BENEFITING: Courage Beyond
"You’ve probably seen the semicolon tattoos floating around the internet but you may or may not have read deeper into the reasons why so many people are having this piece of punctuation placed on their skin.
"A semicolon is used when an author chooses not to end their sentence. Every person is their own author and every sentence is life. The semicolon represents a person who was close to committing suicide choosing not to do so. My husband chose a different tattoo. On June 1st of 2015, a decade after he came home from serving as a combat medic in Iraq and four years after the war officially ended, my husband chose not to go through with a frighteningly detailed plan to end his life. I still cry when I think about it.
"It was a difficult choice for him to decide not to take his own life. Not a lot of people understand, but more than you think do. Every day people roll the dice that life will hurt less. They close pill bottles, they put away side arms, they choose the sometimes harder road, the painful road of believing it will get better. My husband’s choice led to a breakdown that left him hospitalized. He was, and still is, afraid of having to deal with the nightmares and anxiety for the next 40 years.
"It’s been a year - a challenging year of medication and therapy. He rolled the dice and it did get better. A few months ago, he had a pair of dice tattooed on his forearm with the numbers 6 and 1 showing to signify he recognized it had gotten better even though he doesn’t always feel that way. It’s his reminder to keep going. He’s alive today because he took the chance that things would get better; because he reached to me about his plan; because he went to the doctor and continued to go to the doctor even when progress was so slow he couldn’t see it. He kept talking. We all have to keep talking. - caregiver spouse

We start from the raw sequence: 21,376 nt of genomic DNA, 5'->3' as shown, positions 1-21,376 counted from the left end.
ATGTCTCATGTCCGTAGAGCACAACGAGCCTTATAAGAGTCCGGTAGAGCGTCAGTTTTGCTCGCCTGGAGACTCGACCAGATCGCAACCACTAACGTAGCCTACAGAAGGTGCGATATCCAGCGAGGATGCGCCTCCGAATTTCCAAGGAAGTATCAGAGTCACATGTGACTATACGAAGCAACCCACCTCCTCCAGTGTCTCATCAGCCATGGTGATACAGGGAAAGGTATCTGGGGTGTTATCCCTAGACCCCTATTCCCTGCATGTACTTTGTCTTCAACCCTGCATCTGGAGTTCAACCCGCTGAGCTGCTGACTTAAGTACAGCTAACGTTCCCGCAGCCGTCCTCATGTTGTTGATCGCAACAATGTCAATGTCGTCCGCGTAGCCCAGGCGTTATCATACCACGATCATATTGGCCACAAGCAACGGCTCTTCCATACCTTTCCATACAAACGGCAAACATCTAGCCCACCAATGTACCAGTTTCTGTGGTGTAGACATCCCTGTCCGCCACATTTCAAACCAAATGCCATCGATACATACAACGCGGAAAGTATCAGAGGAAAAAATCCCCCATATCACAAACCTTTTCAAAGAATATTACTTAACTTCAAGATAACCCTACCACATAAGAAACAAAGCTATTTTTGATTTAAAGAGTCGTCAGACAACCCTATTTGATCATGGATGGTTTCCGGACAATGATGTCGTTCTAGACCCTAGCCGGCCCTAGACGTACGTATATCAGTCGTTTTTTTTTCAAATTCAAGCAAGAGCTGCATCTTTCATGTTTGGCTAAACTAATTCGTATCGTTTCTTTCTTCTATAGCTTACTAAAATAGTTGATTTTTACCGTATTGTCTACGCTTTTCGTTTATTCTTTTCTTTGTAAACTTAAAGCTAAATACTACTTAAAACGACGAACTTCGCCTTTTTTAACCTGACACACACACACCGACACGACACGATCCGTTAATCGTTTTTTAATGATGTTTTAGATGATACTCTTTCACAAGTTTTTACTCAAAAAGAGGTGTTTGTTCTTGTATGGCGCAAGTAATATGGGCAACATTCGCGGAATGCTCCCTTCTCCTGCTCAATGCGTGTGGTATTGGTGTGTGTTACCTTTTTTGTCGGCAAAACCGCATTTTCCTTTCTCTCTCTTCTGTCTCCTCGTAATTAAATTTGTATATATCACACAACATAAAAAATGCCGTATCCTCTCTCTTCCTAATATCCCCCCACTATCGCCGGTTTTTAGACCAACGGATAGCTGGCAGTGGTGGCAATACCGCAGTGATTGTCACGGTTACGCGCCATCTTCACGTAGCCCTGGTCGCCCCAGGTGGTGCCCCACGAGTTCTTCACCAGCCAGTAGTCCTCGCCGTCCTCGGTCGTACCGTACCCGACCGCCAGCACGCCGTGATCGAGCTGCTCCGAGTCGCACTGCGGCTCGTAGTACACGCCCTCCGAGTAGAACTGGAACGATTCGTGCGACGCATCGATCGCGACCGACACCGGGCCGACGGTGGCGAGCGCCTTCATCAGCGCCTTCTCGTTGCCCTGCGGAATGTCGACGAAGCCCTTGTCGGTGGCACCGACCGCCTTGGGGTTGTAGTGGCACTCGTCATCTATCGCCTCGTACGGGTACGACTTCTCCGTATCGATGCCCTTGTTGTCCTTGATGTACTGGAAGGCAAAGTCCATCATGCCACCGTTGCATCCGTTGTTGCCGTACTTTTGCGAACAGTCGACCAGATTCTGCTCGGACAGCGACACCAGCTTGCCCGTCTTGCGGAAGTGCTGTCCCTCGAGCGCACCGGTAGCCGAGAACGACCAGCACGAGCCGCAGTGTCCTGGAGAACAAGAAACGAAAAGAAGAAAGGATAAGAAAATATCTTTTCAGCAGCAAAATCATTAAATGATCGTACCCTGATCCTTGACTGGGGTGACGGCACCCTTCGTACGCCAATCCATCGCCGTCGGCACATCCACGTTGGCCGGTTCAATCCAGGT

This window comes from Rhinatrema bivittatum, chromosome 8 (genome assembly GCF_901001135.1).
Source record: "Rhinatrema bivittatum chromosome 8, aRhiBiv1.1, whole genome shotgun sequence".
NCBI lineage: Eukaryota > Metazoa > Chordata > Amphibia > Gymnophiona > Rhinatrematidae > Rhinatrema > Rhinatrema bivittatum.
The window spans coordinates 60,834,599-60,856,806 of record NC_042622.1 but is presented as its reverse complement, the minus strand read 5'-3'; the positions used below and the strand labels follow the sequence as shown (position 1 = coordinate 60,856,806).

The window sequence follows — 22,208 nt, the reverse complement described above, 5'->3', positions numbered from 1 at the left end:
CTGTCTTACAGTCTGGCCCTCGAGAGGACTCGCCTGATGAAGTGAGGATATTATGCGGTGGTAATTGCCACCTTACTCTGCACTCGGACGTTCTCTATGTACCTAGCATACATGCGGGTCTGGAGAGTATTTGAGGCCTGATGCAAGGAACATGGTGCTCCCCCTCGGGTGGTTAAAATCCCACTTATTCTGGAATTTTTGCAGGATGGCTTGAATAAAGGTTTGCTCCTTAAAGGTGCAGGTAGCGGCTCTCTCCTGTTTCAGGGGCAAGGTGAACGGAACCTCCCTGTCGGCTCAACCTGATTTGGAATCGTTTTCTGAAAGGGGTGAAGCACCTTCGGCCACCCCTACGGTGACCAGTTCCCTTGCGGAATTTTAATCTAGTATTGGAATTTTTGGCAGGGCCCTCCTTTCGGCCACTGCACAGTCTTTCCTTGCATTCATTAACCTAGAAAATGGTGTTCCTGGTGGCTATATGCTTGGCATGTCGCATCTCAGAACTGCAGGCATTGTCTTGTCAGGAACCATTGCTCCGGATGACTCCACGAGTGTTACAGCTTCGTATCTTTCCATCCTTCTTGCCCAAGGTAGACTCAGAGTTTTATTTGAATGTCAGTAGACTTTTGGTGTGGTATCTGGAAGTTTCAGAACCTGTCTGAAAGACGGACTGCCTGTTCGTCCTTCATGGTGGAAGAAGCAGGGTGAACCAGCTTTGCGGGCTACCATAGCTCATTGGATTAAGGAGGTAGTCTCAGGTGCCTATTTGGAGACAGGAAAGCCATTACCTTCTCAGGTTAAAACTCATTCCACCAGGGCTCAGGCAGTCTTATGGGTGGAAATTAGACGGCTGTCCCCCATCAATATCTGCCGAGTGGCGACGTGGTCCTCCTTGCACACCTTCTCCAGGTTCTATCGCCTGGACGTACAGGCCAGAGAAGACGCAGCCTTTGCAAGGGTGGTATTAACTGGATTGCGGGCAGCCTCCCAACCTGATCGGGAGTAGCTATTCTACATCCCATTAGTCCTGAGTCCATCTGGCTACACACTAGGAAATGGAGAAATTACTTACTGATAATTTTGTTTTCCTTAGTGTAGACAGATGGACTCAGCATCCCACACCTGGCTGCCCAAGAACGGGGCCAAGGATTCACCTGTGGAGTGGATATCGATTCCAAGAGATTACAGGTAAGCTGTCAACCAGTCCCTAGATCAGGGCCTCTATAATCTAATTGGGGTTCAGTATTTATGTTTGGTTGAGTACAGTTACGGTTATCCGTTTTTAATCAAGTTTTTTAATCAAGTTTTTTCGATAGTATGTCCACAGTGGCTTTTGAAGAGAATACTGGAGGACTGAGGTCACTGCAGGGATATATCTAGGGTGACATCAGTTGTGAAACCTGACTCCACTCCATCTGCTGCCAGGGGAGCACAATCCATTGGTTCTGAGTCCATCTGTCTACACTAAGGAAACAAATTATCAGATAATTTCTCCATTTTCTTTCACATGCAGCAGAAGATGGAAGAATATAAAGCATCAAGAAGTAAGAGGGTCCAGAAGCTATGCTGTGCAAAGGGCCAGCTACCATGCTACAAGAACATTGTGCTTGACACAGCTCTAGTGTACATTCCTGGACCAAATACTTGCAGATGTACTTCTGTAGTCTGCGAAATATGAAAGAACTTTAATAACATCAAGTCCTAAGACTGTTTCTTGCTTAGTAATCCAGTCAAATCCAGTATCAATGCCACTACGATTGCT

Every day and average of 22 veterans can't roll the dice on things getting better. They end their lives to end the pain. We need to get to them before it's too late. We want to change 22 to Zero. The war is over in the news, but it's not in the homes of some many who came home changed.
We need your help. We need you to help those battling PTSD and the confusing transition to civilian life choose to take a chance that things will get better. Your donation will help provide services to military families at risk. Children, spouses, parents, and loved ones all walk along side their service member. Our online groups and classes teach the necessary skills to continue the process of healing from war. We help family members become champions for healing and we provide no-cost counseling through our parent organization nationally. One call can get a service member or loved-one started on a road that could save their lives.
We need your help. Just $22. Pass up a couple of cups of coffee this week or eat-in instead of going out for a quick bite. Click the link below to help provide needed services to our military community. Help us change 22 to Zero.